In the first article, Riskind et al. (2018) address the role of negative appraisals of unwanted intrusive thoughts, not from the customary self-perspective (e.g., being bad or dangerous) but from how the person experiencing the intrusion anticipates others would think of them if they knew the content of the intrusion was known—that is, the role of anticipating negative reactions/criticism from others. In a non-clinical sample, the first study examines the presence of dimensional OCD symptom scores and then examines the cross-sectional associations between standard self-oriented negative appraisals of intrusions and a newly constructed measure that examines the expected negative reactions of others. The results indicated that the anticipated social component contributes to the prediction of OCD symptom scores above and beyond self-oriented negative appraisals. A second study aimed to assess anticipated negative reactions around behaviors (which could include rituals) and found that attributing malevolent/hostile intentions to others’ behaviors also accounted for significant variance in OCD symptoms. Riskind and colleagues highlight an understudied and important social appraisal component in the O-C cycle.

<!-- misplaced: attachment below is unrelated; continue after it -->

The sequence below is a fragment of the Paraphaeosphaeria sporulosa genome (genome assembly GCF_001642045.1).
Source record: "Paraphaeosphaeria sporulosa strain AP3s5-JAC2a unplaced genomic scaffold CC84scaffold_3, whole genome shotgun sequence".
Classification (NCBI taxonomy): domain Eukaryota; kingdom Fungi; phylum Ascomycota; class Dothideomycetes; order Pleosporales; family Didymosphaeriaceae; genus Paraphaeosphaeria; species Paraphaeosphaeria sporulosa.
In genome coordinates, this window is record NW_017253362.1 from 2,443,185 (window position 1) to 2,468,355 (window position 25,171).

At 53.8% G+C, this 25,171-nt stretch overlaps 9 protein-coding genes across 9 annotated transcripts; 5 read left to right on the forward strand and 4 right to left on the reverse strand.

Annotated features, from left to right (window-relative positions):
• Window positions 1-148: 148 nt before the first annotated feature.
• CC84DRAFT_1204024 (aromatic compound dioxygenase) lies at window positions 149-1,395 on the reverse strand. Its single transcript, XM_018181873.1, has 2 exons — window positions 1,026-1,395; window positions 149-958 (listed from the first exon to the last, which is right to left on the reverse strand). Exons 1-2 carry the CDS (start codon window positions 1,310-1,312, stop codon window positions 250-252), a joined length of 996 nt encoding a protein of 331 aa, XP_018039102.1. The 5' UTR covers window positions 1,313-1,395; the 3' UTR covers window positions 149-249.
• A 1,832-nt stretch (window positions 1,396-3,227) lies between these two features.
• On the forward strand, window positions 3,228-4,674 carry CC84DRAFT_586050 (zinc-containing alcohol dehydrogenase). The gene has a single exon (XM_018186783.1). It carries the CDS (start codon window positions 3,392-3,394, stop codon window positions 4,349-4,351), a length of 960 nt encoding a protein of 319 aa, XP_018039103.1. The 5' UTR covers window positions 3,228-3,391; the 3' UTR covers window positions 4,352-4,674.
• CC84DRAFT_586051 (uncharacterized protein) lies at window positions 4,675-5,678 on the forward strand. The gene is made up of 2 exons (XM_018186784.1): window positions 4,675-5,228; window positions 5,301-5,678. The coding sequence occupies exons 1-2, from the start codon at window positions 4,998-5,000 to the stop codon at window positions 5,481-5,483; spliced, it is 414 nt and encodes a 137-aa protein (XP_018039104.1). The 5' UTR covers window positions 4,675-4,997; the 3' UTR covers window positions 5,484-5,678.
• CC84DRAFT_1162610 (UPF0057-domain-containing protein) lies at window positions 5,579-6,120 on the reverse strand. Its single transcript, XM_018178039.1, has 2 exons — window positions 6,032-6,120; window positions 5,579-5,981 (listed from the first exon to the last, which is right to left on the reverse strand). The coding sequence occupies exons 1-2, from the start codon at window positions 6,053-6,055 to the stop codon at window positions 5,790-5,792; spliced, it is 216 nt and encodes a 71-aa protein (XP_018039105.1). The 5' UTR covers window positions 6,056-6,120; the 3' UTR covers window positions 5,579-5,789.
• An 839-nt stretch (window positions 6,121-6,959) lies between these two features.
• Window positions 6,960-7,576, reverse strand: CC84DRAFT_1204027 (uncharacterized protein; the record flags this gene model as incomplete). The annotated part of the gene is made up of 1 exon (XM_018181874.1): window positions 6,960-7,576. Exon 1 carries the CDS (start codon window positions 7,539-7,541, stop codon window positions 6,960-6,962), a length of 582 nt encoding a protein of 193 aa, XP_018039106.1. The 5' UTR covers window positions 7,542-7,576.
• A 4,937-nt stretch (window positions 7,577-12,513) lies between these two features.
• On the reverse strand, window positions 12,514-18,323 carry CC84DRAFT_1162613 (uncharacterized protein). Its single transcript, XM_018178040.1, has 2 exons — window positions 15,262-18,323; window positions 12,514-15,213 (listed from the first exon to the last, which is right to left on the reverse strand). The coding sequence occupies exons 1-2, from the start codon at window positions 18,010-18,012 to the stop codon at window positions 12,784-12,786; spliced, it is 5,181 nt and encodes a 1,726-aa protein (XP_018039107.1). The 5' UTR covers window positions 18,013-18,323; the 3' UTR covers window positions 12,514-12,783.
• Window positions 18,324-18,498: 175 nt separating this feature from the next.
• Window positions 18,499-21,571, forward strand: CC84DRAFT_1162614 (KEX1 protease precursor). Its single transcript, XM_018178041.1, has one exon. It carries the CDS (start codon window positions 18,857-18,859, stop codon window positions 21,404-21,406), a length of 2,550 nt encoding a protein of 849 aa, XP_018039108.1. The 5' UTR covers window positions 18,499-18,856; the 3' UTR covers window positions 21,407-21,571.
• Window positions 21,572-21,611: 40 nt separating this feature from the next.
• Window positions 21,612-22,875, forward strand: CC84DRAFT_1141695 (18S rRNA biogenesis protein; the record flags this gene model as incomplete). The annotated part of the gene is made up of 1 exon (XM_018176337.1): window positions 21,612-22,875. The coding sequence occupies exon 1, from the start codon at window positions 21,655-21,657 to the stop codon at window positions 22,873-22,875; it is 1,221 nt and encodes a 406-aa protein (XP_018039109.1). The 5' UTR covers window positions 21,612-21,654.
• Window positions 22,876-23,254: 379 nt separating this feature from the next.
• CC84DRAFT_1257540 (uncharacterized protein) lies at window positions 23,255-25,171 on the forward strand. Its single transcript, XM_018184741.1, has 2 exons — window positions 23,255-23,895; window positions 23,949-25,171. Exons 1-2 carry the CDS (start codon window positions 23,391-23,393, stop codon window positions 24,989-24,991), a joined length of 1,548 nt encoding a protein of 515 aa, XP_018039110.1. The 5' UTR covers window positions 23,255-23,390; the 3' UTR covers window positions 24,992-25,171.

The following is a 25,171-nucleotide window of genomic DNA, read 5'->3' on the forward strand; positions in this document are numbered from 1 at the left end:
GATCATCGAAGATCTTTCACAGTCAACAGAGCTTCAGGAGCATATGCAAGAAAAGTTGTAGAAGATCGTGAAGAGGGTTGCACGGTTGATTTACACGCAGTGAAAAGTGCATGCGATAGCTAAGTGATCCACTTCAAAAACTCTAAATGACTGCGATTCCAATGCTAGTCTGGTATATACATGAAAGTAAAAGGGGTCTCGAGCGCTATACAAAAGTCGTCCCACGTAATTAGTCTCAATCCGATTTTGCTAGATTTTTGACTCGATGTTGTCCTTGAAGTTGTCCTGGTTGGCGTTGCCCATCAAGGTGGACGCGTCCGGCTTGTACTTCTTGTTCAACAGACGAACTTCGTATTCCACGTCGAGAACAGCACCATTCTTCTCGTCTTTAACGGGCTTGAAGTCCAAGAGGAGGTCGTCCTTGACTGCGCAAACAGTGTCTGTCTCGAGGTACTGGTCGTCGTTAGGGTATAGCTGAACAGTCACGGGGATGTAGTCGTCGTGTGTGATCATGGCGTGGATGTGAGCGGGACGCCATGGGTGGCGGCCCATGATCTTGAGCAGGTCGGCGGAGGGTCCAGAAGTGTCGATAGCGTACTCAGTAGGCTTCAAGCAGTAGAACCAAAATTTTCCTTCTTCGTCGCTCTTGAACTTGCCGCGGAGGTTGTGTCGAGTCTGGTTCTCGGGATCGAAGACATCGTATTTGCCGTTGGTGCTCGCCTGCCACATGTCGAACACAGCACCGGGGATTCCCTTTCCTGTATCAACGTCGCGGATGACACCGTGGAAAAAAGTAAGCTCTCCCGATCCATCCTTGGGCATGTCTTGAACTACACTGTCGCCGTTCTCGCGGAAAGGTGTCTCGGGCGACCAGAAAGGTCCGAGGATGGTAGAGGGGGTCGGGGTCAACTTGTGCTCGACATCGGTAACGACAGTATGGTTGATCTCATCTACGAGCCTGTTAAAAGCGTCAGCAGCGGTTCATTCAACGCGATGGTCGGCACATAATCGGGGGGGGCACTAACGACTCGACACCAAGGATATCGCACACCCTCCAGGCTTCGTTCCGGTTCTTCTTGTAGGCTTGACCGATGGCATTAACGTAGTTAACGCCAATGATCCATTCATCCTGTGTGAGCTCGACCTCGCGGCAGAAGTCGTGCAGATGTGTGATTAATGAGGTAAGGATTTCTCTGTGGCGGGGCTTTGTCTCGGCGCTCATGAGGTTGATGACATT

The second paper by Orr et al. (2018) aimed to test the role of excessive reassurance seeking (ERS) as a key safety-behavior in OCD and the relationship of cognitive confidence leading to the tendency to engage in repeated solicitation of safety-related information. Clinical participants with OCD were compared to non-psychiatric controls in their self-reported tendency to seek reassurance in addition to other symptom measures and a measure of cognitive self-confidence. The results indicate that ERS is commonly reported in OCD and is associated with OCD symptom severity, particularly checking symptom severity. The results also demonstrate the ERS is associated with lower cognitive confidence, and lower decision-making confidence, specifically. The results of this study point to the importance of identifying and directly targeting ERS behaviors in the treatment of OCD.